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"That is because they are not real, let alone 'more real than reality.' And yes, Mickey is an inauthentic mouse. One expects Europeans to wax heavy about that. But one expects a bit more sense from American historians."
Here, "waxing" and "waning" are opposites, where "waxing" is increasing, and "waning" is decreasing.
It would be helpful to know the antecedent of your first "that."
IN this case, "to wax heavy" probably means to make a lot of noise about it - as opposed to "making light of it." (taking it very seriously - making "heavy" pronouncements about it)
"To wax eloquent" is a very common phrase, which means to become increasingly more eloquent.
When the moon is progressing in its phases from "new" toward "full," we say that it's waxing.
When it's in the process of receding from full, we say it's waning.
Look. It is one thing for snobbish European intellectuals to take American trivia seriously. Disneyana is the favorite mirror of America -- succeeding Luigi Barzini's insufficiently satiric suggestion of baseball -- for every European thinker from Umberto Eco on down. It was Eco who in his 1975 essay "Travels in Hyperreality" gave a deep and dark and ironic account of Pirates of the Caribbean as "more real than reality." Heavy implications followed.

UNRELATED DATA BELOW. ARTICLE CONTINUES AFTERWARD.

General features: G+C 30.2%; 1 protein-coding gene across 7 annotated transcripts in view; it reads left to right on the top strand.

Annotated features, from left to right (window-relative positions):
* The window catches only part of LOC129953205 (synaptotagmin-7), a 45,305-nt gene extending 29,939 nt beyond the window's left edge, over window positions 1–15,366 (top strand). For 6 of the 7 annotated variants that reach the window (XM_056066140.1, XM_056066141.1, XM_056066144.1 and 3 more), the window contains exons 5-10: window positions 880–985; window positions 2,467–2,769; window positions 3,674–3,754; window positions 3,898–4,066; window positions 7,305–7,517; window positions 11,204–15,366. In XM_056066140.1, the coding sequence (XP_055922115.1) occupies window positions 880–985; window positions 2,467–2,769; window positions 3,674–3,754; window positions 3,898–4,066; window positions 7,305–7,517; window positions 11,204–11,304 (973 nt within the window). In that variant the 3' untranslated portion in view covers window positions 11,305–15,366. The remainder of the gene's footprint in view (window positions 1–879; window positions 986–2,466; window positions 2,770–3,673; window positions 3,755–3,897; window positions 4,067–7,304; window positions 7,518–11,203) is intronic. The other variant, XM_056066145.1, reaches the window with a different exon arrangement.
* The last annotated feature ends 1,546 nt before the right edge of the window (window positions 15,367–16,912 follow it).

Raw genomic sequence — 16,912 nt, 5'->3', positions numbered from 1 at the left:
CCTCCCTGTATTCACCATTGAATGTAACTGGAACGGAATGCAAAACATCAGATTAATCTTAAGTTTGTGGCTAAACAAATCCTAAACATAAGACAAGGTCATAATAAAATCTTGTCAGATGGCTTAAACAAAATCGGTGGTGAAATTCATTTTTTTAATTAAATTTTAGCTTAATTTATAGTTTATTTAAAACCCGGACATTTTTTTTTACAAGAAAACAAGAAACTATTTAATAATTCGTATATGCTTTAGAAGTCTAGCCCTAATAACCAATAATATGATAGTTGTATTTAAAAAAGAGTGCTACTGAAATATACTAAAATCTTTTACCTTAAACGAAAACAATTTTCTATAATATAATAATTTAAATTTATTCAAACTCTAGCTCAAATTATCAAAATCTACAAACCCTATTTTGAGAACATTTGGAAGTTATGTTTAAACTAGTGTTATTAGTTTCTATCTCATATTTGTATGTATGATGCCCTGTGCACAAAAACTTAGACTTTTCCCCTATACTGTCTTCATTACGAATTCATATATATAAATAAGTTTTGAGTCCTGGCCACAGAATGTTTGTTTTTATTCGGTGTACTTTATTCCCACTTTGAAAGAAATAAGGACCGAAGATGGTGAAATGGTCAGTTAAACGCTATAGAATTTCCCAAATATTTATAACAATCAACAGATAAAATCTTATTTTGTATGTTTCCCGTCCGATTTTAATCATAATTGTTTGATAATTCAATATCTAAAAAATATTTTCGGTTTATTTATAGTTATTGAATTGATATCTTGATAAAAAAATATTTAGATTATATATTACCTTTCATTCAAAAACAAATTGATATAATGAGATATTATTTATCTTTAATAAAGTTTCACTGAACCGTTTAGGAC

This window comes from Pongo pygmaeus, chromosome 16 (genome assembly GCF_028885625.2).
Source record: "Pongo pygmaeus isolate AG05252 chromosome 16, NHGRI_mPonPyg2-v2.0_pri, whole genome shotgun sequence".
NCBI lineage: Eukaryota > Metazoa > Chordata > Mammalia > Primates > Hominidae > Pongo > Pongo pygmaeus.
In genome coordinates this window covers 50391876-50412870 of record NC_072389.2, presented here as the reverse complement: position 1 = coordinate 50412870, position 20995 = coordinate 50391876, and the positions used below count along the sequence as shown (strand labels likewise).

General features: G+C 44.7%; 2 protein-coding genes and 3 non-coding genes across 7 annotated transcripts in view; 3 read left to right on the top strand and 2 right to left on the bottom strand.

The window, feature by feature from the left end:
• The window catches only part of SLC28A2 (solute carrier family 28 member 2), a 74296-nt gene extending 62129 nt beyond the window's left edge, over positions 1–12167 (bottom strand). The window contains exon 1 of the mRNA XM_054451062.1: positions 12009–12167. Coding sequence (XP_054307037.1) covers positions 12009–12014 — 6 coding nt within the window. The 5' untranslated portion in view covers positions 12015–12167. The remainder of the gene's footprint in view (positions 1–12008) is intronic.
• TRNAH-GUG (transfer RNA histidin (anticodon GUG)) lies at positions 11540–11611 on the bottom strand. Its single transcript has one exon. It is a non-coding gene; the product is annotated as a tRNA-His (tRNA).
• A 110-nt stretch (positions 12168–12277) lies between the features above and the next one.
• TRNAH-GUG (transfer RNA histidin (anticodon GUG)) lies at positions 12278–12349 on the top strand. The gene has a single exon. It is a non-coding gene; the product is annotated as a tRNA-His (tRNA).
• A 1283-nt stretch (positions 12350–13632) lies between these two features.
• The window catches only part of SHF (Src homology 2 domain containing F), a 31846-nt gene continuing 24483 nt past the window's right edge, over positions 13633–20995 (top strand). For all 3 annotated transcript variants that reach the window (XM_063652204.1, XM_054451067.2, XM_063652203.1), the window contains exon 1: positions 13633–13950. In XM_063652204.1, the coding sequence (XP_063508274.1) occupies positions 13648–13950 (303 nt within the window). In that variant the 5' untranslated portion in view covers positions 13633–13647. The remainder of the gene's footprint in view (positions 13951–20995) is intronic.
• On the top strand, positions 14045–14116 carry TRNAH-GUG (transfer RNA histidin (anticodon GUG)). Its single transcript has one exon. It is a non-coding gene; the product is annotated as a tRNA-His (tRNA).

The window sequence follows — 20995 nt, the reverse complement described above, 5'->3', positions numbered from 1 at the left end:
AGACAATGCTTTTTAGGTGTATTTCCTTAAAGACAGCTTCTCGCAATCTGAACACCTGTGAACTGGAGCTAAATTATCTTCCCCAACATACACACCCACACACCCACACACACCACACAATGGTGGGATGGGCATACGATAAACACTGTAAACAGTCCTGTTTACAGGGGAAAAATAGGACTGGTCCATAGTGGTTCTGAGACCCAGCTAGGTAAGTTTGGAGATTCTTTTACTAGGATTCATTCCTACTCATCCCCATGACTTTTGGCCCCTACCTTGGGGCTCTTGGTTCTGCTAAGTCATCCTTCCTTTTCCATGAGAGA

I do not know if Michael Crichton reads Eco, but he had the perfect riposte in Jurassic Park, when its creator dismisses the marauding dinosaurs and general chaos with "When they opened Disneyland, nothing worked." To which the wise-guy mathematician responds, "But when the Pirates of the Caribbean breaks down, the pirates don't eat the tourists."
That is because they are not real, let alone "more real than reality." And yes, Mickey is an inauthentic mouse. One expects Europeans to wax heavy about that. But one expects a bit more sense from American historians.
Read more: http://www.time.com/time/magazine/article/0,9171,980871,00.html#ixzz1GtACXxXE
Yes, the article talks about degrees of reality, but I don't think this is what it means!
It was Eco who in his 1975 essay "Travels in Hyperreality" gave a deep and dark and ironic account of Pirates of the Caribbean as "more real than reality." Heavy implications followed.
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